After 64 years, the mortal remains of a Daytona Beach teenager who died at the notorious Dozier School for Boys are finally returned home.


DAYTONA BEACH – After more than six decades, one family was finally able to mourn the loss of a son and brother who never reached the age of manhood.

Mourners in Daytona Beach reflect on the life of Billy Jackson, who died at the age of 13 while in a state “reform school.’’(DUANE C. FERNANDEZ SR. / HARDNOTTSPHOTOGRAPHY.COM)
Mourners in Daytona Beach reflect on the life of Billy Jackson, who died at the age of 13 while in a state “reform school.’’

Billy Jackson was born on Feb. 18, 1939 in Daytona Beach. He attended all-Black Campbell Elementary School.

He died at the age of 13 at the 1,400-acre Arthur G. Dozier School for Boys in Marianna – in Jackson County, northwest of Tallahassee – which operated from 1900 to 2011.

It was famous for torturing and harshly treating its juvenile occupants.

Hidden for years
Dozier occupants – all boys under the age of 18 – often suffered physical abuse, including rape, torture and severe beatings, which sometimes resulted in death. Many of these atrocities took place at the “White House,” a small building at the school.

About 300 former Dozier students formed an organization called “The White House Boys” to work to keep the legacy and stories of the victims alive. Many say that their time at Dozier reduced them to live lifetimes of violent behavior, crime, and mental health challenges.

Made demands
In 2008, four former Dozier residents demanded the governor and state and federal attorneys investigate the facility. They were convinced that 32 unmarked graves at the school were the bodies of boys abused and killed decades ago.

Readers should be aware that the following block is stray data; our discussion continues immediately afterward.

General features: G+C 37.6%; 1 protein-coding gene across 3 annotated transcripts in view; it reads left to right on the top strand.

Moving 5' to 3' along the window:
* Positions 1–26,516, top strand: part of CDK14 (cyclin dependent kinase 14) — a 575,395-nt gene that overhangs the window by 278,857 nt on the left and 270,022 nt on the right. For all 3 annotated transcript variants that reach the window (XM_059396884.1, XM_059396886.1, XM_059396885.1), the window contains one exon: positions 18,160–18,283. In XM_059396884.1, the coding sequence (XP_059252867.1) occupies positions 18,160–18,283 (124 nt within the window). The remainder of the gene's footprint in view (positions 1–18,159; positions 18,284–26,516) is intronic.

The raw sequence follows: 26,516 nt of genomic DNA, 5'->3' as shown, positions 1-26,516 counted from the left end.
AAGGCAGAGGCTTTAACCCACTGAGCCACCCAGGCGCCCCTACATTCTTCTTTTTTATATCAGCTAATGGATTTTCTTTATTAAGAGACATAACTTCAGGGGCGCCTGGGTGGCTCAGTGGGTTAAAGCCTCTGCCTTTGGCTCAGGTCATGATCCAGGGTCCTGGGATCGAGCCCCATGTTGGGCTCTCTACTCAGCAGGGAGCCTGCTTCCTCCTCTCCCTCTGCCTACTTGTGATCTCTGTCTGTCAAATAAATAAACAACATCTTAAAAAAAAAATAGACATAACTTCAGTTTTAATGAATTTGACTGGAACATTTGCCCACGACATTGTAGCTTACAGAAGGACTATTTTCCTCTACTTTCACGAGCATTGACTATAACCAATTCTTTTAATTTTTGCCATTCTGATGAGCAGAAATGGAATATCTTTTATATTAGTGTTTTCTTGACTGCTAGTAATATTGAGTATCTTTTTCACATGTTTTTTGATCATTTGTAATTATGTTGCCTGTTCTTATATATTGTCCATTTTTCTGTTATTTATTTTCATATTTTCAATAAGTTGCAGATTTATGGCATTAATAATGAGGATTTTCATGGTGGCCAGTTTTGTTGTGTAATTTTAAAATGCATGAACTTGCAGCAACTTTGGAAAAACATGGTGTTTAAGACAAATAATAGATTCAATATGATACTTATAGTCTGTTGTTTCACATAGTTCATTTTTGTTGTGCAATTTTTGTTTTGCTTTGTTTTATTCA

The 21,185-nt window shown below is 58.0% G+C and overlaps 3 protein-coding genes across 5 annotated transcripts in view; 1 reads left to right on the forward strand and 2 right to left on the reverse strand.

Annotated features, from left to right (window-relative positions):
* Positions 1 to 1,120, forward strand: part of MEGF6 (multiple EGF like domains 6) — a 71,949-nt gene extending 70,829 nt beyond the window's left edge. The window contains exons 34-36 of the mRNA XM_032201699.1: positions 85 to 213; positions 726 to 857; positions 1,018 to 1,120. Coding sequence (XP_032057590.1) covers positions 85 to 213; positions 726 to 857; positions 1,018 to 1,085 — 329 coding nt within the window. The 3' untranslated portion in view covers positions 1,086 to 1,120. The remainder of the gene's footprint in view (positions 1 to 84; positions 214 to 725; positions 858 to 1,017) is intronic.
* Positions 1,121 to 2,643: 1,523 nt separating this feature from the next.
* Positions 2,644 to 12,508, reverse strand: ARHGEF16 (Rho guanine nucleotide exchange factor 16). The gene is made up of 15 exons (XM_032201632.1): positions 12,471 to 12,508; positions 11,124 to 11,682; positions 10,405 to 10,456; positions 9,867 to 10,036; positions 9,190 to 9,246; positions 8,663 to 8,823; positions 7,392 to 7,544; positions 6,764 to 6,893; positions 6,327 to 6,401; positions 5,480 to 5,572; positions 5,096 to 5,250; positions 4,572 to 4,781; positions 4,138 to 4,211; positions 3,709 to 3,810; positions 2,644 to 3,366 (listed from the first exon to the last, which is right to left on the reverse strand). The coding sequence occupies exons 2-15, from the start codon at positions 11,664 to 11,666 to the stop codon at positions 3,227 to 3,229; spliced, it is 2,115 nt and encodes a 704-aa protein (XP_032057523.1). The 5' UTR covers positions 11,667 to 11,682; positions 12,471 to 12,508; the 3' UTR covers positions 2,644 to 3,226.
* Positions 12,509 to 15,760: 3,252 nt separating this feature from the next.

The four men, all of whom suffered from brutal beatings while students at the school, sent letters to then-Gov. Charlie Crist, the U.S. Department of Justice and the U.S. attorney general alleging that the boys were victims of state-sponsored hate crimes and murder.

Their goal, they said, is for “every last child, Caucasian, Hispanic and African-American who disappeared from the Florida School for Boys (to be) accounted for and, whatever relatives he may have, be given peace at last,” said Michael O’McCarthy, who resided at the school in 1958-59.

Report filed
Finally, in January, a 168-page report by University of South Florida (USF) researchers was presented to Gov. Rick Scott and the Florida Cabinet on excavations at the site. The report outlined the 51 sets of remains unearthed from an unmarked graveyard known as the Boot Hill Burial Ground, including victims of a 1914 dormitory fire. USF anthropologists identified 21 of the sets of remains through DNA and other methods.

Jackson’s body was one of those identified by researchers. His remains were shipped home last week.

Funeral services were held at R.J. Gainous Funeral Home in Daytona Beach on Aug. 13.

Beaten to death?
Jackson was at Dozier from August to October 1952. A Florida Department of Law Enforcement investigation says that he died from a kidney infection.

But former Dozier occupants and Jackson’s family believe Jackson died following a severe beating after a third escape attempt from the place.

Johnny Walthour of Jacksonville – who died earlier this year – told the Florida Times-Union newspaper that Jackson’s stomach was bloated and bruised in October 1952 when he helped bury him.

Tortured at Dozier
During the funeral, former Dozier occupants reflected on their horrific experiences there as children.
Jerry Cooper stated, “I am one of the White House Boys. I was there with Billy Jackson. He was my brother. He was a nice boy. We called him ‘Rabbit’ because he was a runner. He ran away three times and had to go to the White House each time.

“I was told not to talk to Black boys or I would be taken to the White House across the street and whipped by a big Black man who had a belt with holes cut in it. He hit us on our backs and it tore our skin up and it stuck to our skin.”